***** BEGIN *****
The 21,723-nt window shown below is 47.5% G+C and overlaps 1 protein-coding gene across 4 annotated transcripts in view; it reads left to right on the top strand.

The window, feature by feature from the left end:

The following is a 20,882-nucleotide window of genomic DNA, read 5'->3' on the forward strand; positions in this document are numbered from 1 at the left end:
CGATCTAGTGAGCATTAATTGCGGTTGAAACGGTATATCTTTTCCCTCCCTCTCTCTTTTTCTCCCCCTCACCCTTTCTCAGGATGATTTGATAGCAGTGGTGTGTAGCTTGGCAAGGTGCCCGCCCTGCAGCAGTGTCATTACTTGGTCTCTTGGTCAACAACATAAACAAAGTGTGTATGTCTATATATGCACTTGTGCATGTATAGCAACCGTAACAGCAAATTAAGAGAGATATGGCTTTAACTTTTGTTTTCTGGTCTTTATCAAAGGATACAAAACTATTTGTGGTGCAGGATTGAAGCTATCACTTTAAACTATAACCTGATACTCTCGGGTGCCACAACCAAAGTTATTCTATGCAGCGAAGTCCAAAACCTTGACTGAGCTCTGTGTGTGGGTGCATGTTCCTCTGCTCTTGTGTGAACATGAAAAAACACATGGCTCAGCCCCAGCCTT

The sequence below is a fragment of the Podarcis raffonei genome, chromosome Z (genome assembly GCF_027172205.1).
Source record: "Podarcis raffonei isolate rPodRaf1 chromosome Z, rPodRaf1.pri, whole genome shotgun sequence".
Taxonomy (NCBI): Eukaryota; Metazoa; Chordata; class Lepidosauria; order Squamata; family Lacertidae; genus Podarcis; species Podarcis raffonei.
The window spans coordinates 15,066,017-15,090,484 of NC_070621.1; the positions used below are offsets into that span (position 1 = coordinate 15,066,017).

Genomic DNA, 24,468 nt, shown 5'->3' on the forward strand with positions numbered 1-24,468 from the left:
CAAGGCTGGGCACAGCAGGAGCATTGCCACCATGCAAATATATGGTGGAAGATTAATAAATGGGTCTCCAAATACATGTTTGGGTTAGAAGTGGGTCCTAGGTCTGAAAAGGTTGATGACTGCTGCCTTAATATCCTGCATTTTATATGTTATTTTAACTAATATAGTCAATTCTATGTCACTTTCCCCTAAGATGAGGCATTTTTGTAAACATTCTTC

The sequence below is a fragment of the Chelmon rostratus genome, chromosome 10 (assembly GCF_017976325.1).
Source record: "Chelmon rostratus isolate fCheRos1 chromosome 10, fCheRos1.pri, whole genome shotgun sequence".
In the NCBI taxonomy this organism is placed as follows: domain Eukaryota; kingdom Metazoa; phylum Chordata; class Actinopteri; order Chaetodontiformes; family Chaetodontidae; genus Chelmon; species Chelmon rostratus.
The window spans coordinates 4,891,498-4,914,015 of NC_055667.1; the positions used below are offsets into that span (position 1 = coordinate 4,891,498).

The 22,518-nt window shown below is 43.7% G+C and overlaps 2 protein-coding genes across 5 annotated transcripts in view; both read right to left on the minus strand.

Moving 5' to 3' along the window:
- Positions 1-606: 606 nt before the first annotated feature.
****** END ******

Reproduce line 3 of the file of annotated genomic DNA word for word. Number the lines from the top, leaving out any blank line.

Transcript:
The following is a 20,882-nucleotide window of genomic DNA, read 5'->3' on the forward strand; positions in this document are numbered from 1 at the left end: